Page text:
For a President that the media has both compared to God, and worshiped like one, Barack Obama has fallen on some tough times.  Not horrendous times, but he’s not exactly walking on water any more.  The latest poll conducted by GQR and POS highlights some of the public opinion challenges that have slowed Obama’s direct ascension into heaven.

(This analysis does not reflect the opinions of GQR or NPR.  For the GQR perspective, click here.  And, for the NPR story, click here.)  Both are worth reading.

A number of challenges stand out for Obama:

  • It’s not so much that his approval rating is down to 53%, while his disapproval rating is up to 42%.  That’s, at worst, mixed.  Remember, George W. Bush beat John Kerry at a time when Bush had a 49% approve/48% disapprove rating.  And, that was essentially the high point of the second Bush term.   Instead, it’s that already as many people strongly disapprove (34%) as strongly approve (33%).  Thus, intensity is turning against Obama.
  • Voters oppose Obama’s health care plan — just 42% favor it, while 47% oppose it.  Stan Greenberg made the case that the plan is at a tipping point for public opinion, but once Obama has a specific plan to sell, the data will improve.  That may be true short-term, but with only 25% strongly favoring what they are hearing so far, and 39% strongly opposed, Obama is losing the intensity fight.  Certainly a lot depends on the details of the bill, but voters clearly question whether Obama is more snake oil salesman on health care than he is successful faith healer.
  • There is significant skepticism toward the impact of Obama’s economic policies.  By a 48%-45% margin, voters say that “Obama’s economic policies have run up a record federal deficit while failing to end the recession of slow the record pace of job losses” instead of his “economic policies helped avert an even worse crisis, and are laying the foundation for our eventual economic recovery.”  Again, intensity is problematic for him — 38% strongly agree with the “record deficit/failing to end the recession” while 29% strongly agree with the pro-Obama statement.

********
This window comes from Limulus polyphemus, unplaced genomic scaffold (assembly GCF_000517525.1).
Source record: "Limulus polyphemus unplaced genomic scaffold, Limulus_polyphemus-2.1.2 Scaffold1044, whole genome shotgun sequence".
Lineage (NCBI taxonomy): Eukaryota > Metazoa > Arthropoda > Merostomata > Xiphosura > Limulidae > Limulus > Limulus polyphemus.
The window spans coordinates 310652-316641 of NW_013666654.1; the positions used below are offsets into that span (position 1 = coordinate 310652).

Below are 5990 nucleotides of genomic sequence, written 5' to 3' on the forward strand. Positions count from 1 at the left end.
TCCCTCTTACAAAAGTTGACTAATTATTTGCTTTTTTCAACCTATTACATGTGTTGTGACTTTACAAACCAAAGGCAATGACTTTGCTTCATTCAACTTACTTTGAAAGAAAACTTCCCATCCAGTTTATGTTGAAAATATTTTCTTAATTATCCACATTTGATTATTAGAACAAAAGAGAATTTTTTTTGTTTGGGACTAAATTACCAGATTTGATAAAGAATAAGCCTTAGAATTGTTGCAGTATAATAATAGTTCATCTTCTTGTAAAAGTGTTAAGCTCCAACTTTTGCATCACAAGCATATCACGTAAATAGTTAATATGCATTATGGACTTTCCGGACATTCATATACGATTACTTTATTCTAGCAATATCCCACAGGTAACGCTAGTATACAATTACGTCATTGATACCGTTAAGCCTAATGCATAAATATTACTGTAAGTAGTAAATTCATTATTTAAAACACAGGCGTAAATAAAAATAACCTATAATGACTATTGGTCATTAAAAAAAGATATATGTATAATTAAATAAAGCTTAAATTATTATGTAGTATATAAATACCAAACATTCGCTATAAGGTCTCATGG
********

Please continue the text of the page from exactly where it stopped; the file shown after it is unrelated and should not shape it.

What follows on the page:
Overall, Obama’s approval has dropped thirteen net points in the four months since the last NPR poll.  And, the shift has come almost entirely on intensity.  He’s gone from 38% strong approve/27% strong disapprove in March to 33% strong approve/34% strong disapprove now.

Looking at subgroups, the shift has come nearly equally with men (-11) and women (-15).  Keep in mind, however, women (56% approve/38% disapprove) are still much more positive then men (49%-46%).

Independents have dropped from 53%-41% to 45%-46% — a net negative thirteen point shift.  GOPers dropped a net 20 points to 15% approve/79% disapprove.  Obama still walks on water with Dems — he’s got a 90% approve/6% disapprove rating with them.  The latter group will move slowly — Independents are the key to watch.  If Obama goes up it will be because of Independents.  Down?  A further slide with Independents and some more erosion with partisans.

Conservatives have really turned against Obama — moving from 36%-56% to 23%-71%.

Obama’s numbers have dropped the least with college-educated women, and dropped the most with non-college men.

The President may be as easygoing as George Burns, but Americans are no longer putting him up on a pedestal.

Public Opinion Strategies